Would you believe that starting in the early 1880's this town gave rise to three separate but intertwined globe manufacturing concerns....? It is true Lets dive in and learn what role Seneca Falls plays in the history of the American globe.
First let's start with the most obscure globe connection. Flavius Cheney was an inventor and later globe maker who resided in Seneca Falls in the 1880's. In 1882 he applied for and received a patent for mounting globes(2), here is a picture of his patent drawing.
So as early as 1882 Mr Cheney was concerning himself with the manufacture, and mounting of globes. He also authored and published a " Globe manual for schools" in the mid 1880's It is unclear if he was working for another Seneca Falls company the "American Globe and School Supply company" but they did acquire from him the right to print his globe manual in the late 1880's. In the 1890's this manuals printing is taken over by the Syracuse NY firm C. W. Bardeen(3)( More on them later) Below is a picture of the Globe manual courtesy of Princeton Antiques & Books
I believe that he was working for American Globe and School Supply as he applied for a second patent in 1886 for an improved eraser, that patent was granted to American globe with credit to him as inventor. Here is a link to his second patent:
F. Cheney patent (2)
Mr Cheney must have seen the success that globes were for his employer so he struck out on his own with the "Cheney globe company" but he did not do so in Seneca Falls NY instead moving his company to Mystic CN. The only known example of one of his globes is housed in the David Rumsey collection, here is the link to his globe: Flavius Cheney globe I find it interesting that Mr Cheney did not get around to making this globe until 1896, quite a long time after his globe patent, and other work in Seneca Falls. I encourage you to click the link there you will find a zoom able image of Cheney's work note how rudimentary, almost basic his map is. He was clearly making his own gores, certainly not college level material here.....
By far the largest globe making concern in Seneca Falls was the American Globe and School supply company ( AGSS for short) . We know from the historical documents that they were in business at least as early as 1884 and they quite possibly could have been earlier(4). The company was founded by Walter Allen and was advertising globes for sale also as early as 1884. This is interesting because this pre dates globe manufacture from Rand McNally, according to Werner, they were using W.&AK Johnston for their earliest globes. After 1891 they seemed to switch exclusively to Rand McNally but unlike many other school supply houses they did in fact assemble their own globes. AGSS in the 1890's operated a 600 gallon nickel plating plant in Seneca falls(7); many of their surviving globes are on nickel plated tripod stands, as exampled here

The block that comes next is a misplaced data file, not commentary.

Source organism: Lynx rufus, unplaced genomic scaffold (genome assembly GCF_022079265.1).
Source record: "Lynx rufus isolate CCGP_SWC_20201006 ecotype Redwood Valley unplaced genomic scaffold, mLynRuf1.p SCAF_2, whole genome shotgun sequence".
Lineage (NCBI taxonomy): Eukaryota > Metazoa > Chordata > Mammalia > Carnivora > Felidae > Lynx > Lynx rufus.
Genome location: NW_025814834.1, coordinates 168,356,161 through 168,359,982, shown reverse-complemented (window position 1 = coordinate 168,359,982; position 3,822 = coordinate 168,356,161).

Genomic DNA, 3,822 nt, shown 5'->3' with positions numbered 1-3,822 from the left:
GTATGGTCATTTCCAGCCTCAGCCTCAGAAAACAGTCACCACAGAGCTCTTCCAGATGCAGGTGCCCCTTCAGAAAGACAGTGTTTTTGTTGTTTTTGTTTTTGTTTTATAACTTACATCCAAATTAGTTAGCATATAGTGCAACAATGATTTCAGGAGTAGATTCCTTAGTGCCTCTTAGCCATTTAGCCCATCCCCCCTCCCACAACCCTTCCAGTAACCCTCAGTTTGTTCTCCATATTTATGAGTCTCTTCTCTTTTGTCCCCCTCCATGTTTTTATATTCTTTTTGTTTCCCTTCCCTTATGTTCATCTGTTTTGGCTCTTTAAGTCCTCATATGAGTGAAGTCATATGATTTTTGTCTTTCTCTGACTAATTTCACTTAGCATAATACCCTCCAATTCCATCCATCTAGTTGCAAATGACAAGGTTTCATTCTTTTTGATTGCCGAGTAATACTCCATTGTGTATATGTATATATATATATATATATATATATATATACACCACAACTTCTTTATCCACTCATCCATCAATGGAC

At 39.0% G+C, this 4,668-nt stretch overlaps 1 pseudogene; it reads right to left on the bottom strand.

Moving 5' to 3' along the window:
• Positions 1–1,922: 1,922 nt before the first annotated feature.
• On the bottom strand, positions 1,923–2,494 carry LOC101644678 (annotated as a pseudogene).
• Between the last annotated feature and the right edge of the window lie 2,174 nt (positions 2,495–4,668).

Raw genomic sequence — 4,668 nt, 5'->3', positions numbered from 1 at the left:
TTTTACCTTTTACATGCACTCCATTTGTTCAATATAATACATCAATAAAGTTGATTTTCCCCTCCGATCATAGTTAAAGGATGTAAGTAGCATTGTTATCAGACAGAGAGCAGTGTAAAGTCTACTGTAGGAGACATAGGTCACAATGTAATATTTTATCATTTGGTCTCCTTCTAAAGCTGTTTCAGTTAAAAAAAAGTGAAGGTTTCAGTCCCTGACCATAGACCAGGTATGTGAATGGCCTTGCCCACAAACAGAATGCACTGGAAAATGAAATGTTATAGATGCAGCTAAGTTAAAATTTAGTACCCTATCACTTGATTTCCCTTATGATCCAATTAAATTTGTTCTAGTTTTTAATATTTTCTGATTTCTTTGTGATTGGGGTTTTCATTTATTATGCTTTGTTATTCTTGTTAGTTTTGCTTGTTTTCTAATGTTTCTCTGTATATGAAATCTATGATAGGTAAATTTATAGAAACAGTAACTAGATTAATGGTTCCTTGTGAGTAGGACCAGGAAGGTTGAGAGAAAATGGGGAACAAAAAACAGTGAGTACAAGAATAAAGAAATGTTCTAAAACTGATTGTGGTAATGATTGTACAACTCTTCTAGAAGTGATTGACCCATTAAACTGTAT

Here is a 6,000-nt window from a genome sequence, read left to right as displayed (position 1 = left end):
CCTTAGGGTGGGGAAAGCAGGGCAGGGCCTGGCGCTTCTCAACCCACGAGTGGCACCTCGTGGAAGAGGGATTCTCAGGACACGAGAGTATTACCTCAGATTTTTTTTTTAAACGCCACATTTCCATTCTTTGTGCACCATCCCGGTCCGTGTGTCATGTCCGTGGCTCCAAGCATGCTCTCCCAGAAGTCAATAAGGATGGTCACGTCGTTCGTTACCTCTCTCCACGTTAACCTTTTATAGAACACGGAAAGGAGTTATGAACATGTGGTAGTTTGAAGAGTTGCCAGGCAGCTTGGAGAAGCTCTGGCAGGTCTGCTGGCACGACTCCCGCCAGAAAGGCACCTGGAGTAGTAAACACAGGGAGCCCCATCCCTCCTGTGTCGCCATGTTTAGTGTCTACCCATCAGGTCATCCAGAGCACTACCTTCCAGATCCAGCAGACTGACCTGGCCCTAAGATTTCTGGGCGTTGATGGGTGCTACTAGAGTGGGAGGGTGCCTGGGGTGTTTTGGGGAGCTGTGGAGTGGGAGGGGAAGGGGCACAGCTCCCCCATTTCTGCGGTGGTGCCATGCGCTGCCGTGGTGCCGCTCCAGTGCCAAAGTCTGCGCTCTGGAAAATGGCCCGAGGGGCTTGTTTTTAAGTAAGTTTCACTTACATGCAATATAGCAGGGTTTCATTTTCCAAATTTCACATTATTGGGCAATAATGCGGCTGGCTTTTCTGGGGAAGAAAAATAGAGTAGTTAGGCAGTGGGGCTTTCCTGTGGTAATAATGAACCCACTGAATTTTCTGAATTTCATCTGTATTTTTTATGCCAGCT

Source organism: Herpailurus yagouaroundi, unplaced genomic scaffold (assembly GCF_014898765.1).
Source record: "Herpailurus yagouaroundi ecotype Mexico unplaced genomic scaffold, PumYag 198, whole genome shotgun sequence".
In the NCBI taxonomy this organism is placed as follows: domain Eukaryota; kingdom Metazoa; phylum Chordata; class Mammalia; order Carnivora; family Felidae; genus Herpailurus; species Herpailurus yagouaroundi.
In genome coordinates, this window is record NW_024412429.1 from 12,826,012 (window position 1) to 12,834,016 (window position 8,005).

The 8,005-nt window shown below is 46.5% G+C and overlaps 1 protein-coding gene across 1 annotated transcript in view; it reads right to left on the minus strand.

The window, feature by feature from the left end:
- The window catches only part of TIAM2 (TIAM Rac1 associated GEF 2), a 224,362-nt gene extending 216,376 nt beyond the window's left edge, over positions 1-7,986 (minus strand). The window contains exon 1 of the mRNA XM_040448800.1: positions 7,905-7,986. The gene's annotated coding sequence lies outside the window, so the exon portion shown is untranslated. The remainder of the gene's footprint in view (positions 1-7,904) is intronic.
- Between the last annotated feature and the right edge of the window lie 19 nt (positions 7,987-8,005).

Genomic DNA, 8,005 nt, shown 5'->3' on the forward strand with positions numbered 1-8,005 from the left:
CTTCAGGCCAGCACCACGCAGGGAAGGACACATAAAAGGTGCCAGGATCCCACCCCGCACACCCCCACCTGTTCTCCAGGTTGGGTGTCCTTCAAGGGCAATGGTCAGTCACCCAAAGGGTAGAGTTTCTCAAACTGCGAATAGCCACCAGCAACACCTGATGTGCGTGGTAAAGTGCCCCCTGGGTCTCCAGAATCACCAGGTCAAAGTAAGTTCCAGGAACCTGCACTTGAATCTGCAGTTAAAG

This example at left(5) is typical of AGSS's output a 12 inch Rand McNally sphere, mounted on a simple nickel base. Notice that their cartouche is the exact size and shape as a standard Rand McNally cartouche from the period. This was a common arrangement in fact Rand McNally provided globe gores to many smaller companies in the 1890's. American globe and School Supply must have had a deeper relationship with them than most because they seemed to have had the ability to reproduce the whole line under their label. I want to show another globe from AGSS that was previously known only as a Rand McNally design: Below is a 3 inch paperweight globe clearly manufactured by Rand McNally but here the gore themselves are with the AGSS cartouche, there is no over label, still dating from the early 1890's(6)
|1891 3 inch paperweight base globe|
|Thomas Kane over label|
This Cartouche at left is showing a globe manufactured by AGSS and then over labeled by Thomas Kane &Company(6). This company was a school supply house from Racine WI, they were active from 1894 until 1899. So this map was Rand McNally, assembled into a globe by AGSS, then re labeled and sold via Thomas Kane...........confused yet.......
It's interesting to see the divisions of manufacture in the globe world of the late 19th century. Some companies engraved globe gores, some companies made everything except the map. Still some companies probably made nothing except the label that they pasted over the actual manufacturer label.